Developing a Successful Brand Strategy Should Be Your Top Priority, Here's How to Do It
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We see it time and time again. A fast-growth startup or company quickly builds momentum in the market or sees strong initial adoption for a new product or service. Then something happens. A new competitor enters the market, or the customers who bought the product initially are no longer happy and start to leave.
In response, the company sets out to build more products or services to expand its addressable market, while trying to improve the existing product experience and reduce customer churn.
Everyone across departments is moving at a breakneck pace. The product development team is working on the next generation of products. Marketing and sales – both under increasing pressure to drive near-term revenue growth – launch a new set of campaigns and programs. The CMO gets approval for a bigger marketing budget and increases media spend across channels. Yet despite all of these efforts, customer growth remains slow. ROI is not where it should be.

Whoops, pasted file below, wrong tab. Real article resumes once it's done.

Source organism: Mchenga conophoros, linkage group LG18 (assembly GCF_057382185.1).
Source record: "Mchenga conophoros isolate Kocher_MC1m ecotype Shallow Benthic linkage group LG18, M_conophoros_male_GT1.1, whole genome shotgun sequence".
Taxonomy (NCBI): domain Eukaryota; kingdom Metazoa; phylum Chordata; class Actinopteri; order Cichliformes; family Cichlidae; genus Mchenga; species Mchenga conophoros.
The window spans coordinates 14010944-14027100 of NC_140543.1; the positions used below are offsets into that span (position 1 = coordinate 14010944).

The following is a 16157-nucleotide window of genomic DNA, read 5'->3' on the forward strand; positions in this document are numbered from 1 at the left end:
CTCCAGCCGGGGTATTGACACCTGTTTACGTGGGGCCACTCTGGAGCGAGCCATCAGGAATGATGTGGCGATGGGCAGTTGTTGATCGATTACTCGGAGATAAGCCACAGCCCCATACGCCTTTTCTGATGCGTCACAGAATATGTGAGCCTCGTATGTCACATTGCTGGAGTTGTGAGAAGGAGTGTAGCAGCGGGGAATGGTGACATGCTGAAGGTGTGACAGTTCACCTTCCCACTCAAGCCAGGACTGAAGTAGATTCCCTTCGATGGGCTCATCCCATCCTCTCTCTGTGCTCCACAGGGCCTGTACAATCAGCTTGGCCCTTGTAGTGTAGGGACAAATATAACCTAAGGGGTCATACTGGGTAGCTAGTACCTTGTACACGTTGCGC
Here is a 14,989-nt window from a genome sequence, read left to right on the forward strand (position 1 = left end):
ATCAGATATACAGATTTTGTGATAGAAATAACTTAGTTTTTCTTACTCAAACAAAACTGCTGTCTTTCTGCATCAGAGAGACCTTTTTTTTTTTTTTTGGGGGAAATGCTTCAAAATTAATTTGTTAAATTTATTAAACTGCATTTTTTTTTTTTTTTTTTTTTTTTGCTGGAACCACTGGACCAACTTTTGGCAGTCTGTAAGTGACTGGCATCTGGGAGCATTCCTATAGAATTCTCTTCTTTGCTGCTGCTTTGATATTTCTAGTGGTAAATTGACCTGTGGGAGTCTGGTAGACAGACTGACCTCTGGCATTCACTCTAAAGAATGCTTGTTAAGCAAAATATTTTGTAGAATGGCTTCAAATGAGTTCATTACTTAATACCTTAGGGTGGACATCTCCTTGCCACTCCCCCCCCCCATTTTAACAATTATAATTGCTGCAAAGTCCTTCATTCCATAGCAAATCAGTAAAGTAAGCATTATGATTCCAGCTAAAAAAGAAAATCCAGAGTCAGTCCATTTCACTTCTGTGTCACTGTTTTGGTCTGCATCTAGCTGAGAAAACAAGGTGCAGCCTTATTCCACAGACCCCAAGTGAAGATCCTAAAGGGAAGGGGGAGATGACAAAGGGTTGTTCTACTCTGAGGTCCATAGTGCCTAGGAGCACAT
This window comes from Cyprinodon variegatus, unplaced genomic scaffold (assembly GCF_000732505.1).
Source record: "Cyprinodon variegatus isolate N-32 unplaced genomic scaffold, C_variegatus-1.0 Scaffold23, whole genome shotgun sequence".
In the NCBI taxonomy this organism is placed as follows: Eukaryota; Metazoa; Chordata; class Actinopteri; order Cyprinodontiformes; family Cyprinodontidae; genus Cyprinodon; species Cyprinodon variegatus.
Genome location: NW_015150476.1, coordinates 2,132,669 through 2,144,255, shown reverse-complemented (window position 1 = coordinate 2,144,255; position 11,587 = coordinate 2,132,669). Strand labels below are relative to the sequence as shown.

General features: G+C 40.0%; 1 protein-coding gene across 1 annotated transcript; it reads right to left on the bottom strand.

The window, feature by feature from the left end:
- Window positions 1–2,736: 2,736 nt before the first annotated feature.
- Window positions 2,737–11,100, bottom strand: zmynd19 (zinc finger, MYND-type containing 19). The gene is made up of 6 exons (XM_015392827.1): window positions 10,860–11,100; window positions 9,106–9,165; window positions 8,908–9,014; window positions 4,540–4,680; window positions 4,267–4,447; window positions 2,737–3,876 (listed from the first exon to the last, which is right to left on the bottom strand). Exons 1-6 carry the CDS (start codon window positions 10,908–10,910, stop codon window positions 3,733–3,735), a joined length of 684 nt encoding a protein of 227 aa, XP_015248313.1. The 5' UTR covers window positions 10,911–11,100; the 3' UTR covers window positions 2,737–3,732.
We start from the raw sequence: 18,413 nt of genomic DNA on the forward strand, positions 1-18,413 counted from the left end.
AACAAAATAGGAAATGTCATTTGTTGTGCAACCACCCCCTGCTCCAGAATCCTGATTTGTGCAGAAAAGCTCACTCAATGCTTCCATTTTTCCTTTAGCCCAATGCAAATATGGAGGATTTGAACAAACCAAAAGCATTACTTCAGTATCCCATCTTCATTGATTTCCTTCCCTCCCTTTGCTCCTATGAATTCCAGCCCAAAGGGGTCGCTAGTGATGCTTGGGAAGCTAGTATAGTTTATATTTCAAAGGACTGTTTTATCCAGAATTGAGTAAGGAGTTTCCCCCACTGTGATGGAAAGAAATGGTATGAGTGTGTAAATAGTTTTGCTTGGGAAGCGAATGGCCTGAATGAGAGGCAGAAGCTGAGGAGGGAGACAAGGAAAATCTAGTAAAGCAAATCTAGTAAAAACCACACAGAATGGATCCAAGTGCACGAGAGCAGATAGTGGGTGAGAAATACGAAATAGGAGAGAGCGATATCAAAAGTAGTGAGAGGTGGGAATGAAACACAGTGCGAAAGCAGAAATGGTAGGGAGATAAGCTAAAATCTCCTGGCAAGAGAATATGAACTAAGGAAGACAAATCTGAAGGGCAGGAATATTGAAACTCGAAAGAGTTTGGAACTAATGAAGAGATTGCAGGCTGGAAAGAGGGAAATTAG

While there are myriad factors that can cause these challenges, one of the most foundational reasons is the company failed to develop a successful brand strategy. It built its products based on a set of assumptions – or in reaction to the competition – with very little upfront discovery or research into what its target customers actually need or may need in the future. Tech companies, in particular, are notorious for taking this type of approach vs. integrating customer insights into the product development phase.
Other companies frequently say they take a customer-centric approach when actually they don’t. They may even invest heavily in marketing research or have a strong customer service team in place. But for whatever reason, they haven’t taken the time to truly listen to customers to identify what their target customers want, and then build their brand and product pipeline to meet those needs.
Approaching brand strategy from this perspective is one of the biggest mistakes a company can make. And it happens every year, across every size of the company.